As the velocity of builds increases to match the mantra that “every commit should trigger a build,” development teams could potentially be generating several builds per day per team member, if not more. The firepower required to produce a modern containerized build has increased over the years, versus traditional application packaging.
Typically, an organization’s first forays in running automated tests in a repeatable and consistent fashion end up in their Continuous Integration pipelines. Usually, this is an easy lift; the same code/test coverage that a developer is subject to in their local build makes its way into the build pipeline since those steps should have been executed before the commit.
A common distributed system fallacy is that one person understands the entire end-to-end of the system. This is not true. When adding new features or expanding test coverage, we are prone to a Big Ball of Mud pattern, both in development and test-wise. Execution times and complexity of test suites potentially increase with every new change. By running tests in an intelligent manner and only executing tests that are prudent to the new changes, this significantly combats test coverage complexity.
Showing time saved by executing test coverage in an intelligent manner:
Helping determine appropriate test coverage by modeling coverage and changes:
Best DX When Deploying Software/Continuous Delivery
Building software is typically done by convention, but deploying software can be very bespoke. Software is the culmination of decisions before, during, and potentially after your time on a project or product team. Navigating all of the application and infrastructure choices, especially on a live system with user traffic, can be complex and unique to each team.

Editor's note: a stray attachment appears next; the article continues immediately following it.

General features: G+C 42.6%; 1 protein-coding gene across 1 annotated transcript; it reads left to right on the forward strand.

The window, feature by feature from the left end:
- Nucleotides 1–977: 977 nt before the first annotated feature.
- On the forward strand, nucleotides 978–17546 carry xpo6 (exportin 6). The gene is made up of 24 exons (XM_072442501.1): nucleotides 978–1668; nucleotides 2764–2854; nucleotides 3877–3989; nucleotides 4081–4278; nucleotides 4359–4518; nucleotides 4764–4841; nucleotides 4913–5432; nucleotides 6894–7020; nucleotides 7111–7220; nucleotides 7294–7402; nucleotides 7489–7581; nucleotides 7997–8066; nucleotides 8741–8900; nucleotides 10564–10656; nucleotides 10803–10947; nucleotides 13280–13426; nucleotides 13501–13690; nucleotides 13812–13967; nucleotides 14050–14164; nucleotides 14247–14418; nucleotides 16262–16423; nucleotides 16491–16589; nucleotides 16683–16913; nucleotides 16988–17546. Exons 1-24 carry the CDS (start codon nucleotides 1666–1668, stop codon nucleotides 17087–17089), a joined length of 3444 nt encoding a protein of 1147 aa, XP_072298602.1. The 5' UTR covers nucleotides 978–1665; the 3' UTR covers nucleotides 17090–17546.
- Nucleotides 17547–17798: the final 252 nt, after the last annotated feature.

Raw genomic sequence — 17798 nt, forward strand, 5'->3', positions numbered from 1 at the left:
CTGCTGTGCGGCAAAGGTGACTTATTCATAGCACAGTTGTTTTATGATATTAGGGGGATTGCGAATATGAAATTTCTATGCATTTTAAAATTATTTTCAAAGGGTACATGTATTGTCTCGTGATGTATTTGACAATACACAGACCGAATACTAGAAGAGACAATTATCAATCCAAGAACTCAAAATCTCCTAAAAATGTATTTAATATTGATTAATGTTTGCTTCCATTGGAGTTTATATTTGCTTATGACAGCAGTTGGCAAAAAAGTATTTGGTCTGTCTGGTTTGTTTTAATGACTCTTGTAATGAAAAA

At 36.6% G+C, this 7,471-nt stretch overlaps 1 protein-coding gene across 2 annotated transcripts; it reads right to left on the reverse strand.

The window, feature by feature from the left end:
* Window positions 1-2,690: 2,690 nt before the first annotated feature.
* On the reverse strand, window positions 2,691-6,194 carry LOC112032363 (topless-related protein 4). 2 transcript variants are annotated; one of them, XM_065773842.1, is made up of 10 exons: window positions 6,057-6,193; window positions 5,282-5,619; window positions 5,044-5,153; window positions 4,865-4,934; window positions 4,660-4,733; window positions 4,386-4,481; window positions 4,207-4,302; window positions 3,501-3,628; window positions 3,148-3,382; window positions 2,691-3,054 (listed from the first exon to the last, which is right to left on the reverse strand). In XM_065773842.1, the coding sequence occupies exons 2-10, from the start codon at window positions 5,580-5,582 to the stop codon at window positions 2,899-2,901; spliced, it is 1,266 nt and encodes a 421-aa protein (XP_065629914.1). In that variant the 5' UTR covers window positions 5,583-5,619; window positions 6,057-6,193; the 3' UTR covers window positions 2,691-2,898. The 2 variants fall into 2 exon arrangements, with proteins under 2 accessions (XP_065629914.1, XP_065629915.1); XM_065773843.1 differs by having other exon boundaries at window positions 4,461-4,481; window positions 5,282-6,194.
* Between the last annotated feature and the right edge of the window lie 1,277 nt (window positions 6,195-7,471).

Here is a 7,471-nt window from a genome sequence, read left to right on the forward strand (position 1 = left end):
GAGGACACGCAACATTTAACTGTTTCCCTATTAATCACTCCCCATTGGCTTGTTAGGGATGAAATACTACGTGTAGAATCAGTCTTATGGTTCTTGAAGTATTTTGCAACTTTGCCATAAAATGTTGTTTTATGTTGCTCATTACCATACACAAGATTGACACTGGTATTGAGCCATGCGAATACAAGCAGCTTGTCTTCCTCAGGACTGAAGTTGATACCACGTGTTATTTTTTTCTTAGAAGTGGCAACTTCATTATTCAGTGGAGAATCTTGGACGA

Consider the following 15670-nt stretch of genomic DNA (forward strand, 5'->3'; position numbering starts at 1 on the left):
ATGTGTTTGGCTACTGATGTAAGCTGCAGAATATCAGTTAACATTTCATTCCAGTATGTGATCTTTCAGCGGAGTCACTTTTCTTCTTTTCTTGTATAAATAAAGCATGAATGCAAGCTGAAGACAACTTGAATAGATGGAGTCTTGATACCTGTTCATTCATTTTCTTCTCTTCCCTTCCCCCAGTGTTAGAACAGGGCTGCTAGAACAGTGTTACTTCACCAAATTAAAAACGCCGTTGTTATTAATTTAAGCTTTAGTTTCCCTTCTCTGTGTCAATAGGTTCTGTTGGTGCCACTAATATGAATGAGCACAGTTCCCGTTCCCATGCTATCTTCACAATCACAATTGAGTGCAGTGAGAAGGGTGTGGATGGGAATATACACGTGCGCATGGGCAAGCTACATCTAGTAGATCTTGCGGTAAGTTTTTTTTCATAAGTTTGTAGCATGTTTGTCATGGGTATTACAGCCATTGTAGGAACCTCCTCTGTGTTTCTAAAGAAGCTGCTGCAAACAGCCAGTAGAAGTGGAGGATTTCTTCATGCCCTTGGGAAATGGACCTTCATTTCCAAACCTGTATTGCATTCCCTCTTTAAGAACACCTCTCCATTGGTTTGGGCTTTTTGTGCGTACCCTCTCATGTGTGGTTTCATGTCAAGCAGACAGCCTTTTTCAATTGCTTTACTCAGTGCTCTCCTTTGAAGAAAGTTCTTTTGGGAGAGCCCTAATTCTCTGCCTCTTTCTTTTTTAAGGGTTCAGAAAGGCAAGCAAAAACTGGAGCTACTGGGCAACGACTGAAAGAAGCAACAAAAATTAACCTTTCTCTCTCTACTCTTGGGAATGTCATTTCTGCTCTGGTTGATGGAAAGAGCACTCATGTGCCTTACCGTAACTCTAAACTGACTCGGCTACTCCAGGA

Deploying incremental changes into a development-integration environment usually is geared towards DX as developers have full control over the environment. Though as the march towards production continues, certain organizations might be under business controls that developers are not allowed in production. This is where Continuous Delivery steps in.
The definition of Continuous Delivery from Jez Humble:
Continuous Delivery is the ability to get changes of all types—including new features, configuration changes, bug fixes, and experiments—into production, or into the hands of users, safely and quickly in a sustainable way.
Safely means pipelines enforce quality, testing, and a mechanism to deal with failure. Quickly implies pipelines promote code without human intervention, in an automated fashion, and finally, sustainable means pipelines can consistently achieve all this with low effort and resources.
Good delivery is fast and repeatable, great pipelines are fast, safe, and repeatable.The book Accelerate states that elite performers have a lead time of less than 1 hour, and a change failure rate of less than 15% for production deployments. Therefore, a great pipeline will complete in under an hour, and catch 95% of anomalies and regressions, before code reaches an end user.
If your code takes longer than an hour to reach production, or if more than 2 out of 10 deployments fail, you might want to reconsider your pipeline design and strategy. Because experimentation takes iteration, having an all-out deployment might be too lengthy to make targeted changes or experiments if it needs to happen throughout the day. Experimentation is important in the next generation of DX.
We hope you enjoyed this excerpt of our One Developer Experience eBook. In the next excerpt, we’ll go over the importance of experimentation for DX. If you don’t want to wait for the next post, go ahead and download the DX eBook today – it’s free and doesn’t require an email address: One Developer Experience.